Interactive game teaches too

WASHINGTON — A mystery is brewing
at the Smithsonian Institution, and the scientists there want the help of the nation’s
middle-schoolers to solve it.

Children and teens ages 11 to 14
can get involved in uncovering the mystery in Vanished, an online science-fiction
interactive mystery event that starts 4 April. Kids can sign up for the event,
conducted by the Smithsonian and the Massachusetts Institute of Technology, at
vanished.mit.edu.

The mystery, which is unveiled during
the course of the eight-week event, involves a fictitious environmental
disaster.

 Each week, participants will get clues online
that will allow them to come up with hypotheses about the cause that can be
tested, debated and refined.

“Kids from all across the country
can work together to form a scientific community just like you would in the
real world and try to solve this puzzle,” says MIT’s Caitlin Feeley.

 

Good game, good science
Vanished has a lot in common with alternate-reality games. “Good gameplay is
really science,” says Scot Osterweil, creative director of MIT’s Education
Arcade, which develops and researches games for learning. “You come into a situation
that is chaotic and it doesn’t make any sense. You observe. You begin to probe
and you test. Then you get some feedback. You form a hypothesis and refine your
response, and you do more tests and eventually you solve the problem — in any
good game. But we thought, why not take it into a larger sphere, a social
activity that happens around an alternate-reality game?”

As part of the event, players get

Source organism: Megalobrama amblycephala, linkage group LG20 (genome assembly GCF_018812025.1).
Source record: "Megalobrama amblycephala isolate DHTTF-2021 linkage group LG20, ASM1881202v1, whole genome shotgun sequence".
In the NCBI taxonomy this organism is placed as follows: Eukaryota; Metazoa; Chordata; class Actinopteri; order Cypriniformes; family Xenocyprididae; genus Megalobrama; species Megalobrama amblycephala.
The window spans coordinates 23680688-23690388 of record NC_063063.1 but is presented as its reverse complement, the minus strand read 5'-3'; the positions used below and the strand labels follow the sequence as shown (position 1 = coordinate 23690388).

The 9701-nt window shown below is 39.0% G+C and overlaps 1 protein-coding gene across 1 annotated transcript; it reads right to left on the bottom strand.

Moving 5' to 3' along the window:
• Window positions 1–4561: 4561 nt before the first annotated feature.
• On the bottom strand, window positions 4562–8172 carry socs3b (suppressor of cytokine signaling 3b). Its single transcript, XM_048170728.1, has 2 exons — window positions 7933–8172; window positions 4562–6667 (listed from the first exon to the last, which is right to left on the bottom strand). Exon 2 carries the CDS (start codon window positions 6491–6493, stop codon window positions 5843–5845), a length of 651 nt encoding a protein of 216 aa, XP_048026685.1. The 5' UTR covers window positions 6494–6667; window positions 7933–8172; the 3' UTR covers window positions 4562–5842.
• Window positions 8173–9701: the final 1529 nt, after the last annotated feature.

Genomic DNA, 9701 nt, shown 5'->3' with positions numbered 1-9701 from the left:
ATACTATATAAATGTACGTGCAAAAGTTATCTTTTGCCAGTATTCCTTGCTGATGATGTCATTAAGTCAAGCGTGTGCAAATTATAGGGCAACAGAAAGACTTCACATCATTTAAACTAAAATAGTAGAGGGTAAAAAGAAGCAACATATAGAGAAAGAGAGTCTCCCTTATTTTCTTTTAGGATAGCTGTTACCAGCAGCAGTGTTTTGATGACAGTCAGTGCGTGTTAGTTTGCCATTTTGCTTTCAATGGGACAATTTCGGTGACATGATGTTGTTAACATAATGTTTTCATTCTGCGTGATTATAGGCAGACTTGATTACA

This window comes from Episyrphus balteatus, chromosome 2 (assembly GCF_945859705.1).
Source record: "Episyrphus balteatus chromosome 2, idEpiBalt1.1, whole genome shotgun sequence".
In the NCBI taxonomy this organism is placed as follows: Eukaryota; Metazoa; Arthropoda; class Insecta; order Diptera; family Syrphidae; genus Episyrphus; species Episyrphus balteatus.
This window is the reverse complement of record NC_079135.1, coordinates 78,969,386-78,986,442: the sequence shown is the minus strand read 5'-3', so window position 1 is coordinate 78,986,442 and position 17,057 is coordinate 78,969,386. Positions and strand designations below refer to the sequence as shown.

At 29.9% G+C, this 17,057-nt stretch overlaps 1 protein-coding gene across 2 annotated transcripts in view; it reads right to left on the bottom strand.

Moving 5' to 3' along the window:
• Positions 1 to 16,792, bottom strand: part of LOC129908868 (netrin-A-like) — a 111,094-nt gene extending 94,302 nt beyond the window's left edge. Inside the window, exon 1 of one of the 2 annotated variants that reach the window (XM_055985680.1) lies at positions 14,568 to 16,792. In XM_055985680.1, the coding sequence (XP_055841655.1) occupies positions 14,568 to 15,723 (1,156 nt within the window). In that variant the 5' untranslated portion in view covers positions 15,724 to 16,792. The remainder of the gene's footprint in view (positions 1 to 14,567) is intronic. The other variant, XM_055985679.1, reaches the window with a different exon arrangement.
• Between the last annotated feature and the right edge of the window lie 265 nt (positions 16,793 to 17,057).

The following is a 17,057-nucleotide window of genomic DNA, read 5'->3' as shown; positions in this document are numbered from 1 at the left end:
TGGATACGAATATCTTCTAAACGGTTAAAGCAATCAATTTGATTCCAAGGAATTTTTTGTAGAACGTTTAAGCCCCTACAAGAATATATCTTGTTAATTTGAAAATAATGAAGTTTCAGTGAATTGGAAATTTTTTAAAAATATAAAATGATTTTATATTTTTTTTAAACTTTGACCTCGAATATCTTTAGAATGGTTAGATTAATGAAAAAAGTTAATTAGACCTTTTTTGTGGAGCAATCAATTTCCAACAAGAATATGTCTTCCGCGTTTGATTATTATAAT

an assist from real-world Smithsonian scientists in areas such as forensic
anthropology, paleobiology and entomology. “Part of what made us think kids
wanted to do this was the popularity of CSI and Bones and the fact there
clearly is the search for that kind of problem-solving,” Osterweil says.

Scientists will have videoconferences
online, and participants can send them questions that will be answered in real
time. Smithsonian researchers are keen to participate, not only to expose
children to science but also to serve as role models, says Elizabeth Cottrell,
a geologist and director of the Smithsonian’s global volcanism program.

“It’s an event that doesn’t involve
the kind of middle-school science which I think is tragic, like memorising
words in boldface type, the definition of ‘mitochondria.’ That is not what
science is at all,” says Cottrell, one of the scientists who will interact with
the players. With this project, “the kids are actually doing science. They are
the investigator and they are going to have the ‘Ah, I get it,’ and that is so
exciting, to give kids the ability to have that moment for themselves.”

 

Documentation

Kids will be asked to collect real
data, such as documenting a species in their neighbourhood. They can upload
pictures to the website and compare their finds with field guides. Some players
near 20 or so Smithsonian-affiliated museums can find clues inside. “A kid in
Kansas could go to the Kansas Cosmosphere (in Hutchinson) and bring back
information on space exploration, and a kid in North Carolina could go to the
Museum of Natural Sciences (in Raleigh), walk through their incredible diorama
and bring back information on how a lost species massively affected an entire
ecosystem,” Feeley says.

Clues can be gathered from several
games that will be available on the site, too. As players participate, they
will gain achievement points, just as in video games. “If you are comfortable
discussing things, you can discuss things,” she says. “If you want to work
independently, you can do things like the games.”

The event, made possible by a grant
from the National Science Foundation, helps the Smithsonian achieve its
mission, too, says Claudine Brown, the institution’s assistant secretary for
education.

“If we are indeed the
nation’s museum, we are really clear about the fact that there are some people
who come here once in a lifetime and some people who never come to this
institution,” she says. “We are living in this great moment where technology
will allow us to reach people who might never come.”

FEATstory1

Children and teens ages 11 to 14 can get involved in uncovering the mystery in Vanished, an online science-fiction interactive mystery event.
Photo: File

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